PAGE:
WASHINGTON — It took Prince George’s County firefighters less than four minutes to realize a Sunday night call about a house fire in Boulevard Heights, Maryland, was not going to be a routine one.
The District Heights Fire and EMS station responded to reports of a house fire at around 10 p.m., and by the time they arrived at the blazing single-family house, dispatchers had informed them that people were trapped inside.
The fire started in a shed next to the house and spread inside through a window in the stairwell, trapping a couple on the second floor.
As soon as the firefighters had arrived on the scene, a police officer told them he could hear shouting upstairs, said Lt. Kris DeMattia, with the Prince George’s County Fire Department. The police officer had even tried to enter through the front door but was quickly overwhelmed by the intense heat and smoke.
“We went all in on the rescues because we knew there was a high probability there were people in there … We committed everything we had to making sure we got those people out of there,” DeMattia told WTOP.
“There was a lot of fire, power wires sparking in the roadway. I was actually having a hard time picturing what the house looked like,” DeMattia said of the blaze.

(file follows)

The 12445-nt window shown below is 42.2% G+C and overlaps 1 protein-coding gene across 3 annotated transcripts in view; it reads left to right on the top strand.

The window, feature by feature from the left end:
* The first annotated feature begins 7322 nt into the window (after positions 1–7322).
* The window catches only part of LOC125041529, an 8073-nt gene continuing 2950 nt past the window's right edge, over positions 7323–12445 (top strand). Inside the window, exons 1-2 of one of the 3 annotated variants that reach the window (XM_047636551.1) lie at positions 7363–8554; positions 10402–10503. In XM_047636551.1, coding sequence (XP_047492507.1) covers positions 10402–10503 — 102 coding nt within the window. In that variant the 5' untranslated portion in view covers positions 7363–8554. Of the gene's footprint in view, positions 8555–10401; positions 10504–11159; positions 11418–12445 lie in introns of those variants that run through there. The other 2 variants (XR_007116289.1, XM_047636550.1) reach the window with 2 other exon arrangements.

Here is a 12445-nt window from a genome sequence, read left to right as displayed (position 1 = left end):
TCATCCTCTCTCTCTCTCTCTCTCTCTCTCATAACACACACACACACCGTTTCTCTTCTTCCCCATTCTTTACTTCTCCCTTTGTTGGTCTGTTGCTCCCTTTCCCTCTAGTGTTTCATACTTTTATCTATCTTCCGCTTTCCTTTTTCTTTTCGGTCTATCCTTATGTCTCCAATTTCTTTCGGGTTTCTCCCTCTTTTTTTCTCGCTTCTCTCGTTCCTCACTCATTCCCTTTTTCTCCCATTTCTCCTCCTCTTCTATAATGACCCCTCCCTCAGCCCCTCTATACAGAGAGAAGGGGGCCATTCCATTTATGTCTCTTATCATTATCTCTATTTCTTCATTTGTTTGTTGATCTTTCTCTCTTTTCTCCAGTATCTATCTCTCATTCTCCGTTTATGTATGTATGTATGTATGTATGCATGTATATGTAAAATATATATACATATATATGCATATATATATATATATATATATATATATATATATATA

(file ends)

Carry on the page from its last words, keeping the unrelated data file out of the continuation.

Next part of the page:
He said his team wasted no time taking action.
“Out of all the calls we run, fires where there’s actually somebody trapped inside — we don’t see that a lot. But it is something we continually train for. We always train for worst-case scenarios, so that way, when it does happen, we are all prepared for it — like we were.”
The team of firefighters entered the blazing house. The firefighter in charge of holding the hose used a technique to block the heat and gases so DeMattia and another colleague could make it up the stairs.
“Once we got to the top of the stairs, we could clearly hear two people yelling. Couldn’t really see maybe two feet in front of your face. We said, ‘Keep yelling, keep yelling,'” DeMattia said.
DeMattia found a man near the top of the stairs and was able to walk him out the front door, where he confirmed that one more person was trapped inside the house. Once he made his way back inside and up the stairs, he found his colleague carrying a woman toward the front door.
Both victims were immediately handed over to medics as DeMattia’s team shifted their priority to saving as much of the couple’s house as they could.
The couple was taken to a trauma center that specializes in burns and smoke-related injuries. Their injuries were serious but not life-threatening, according to a new release.
It took firefighters about 20 minutes to completely extinguish the fire, which had engulfed the second floor and the attic.
DeMattia credits the whole emergency response team for the rescue, including dispatchers and other firefighters that helped combat the blaze.
“Everybody worked as a team and was on the same page and was there to help each other, and at the end of the day, it benefited the citizens,” DeMattia said.
WTOP’s Kristi King contributed to this report.
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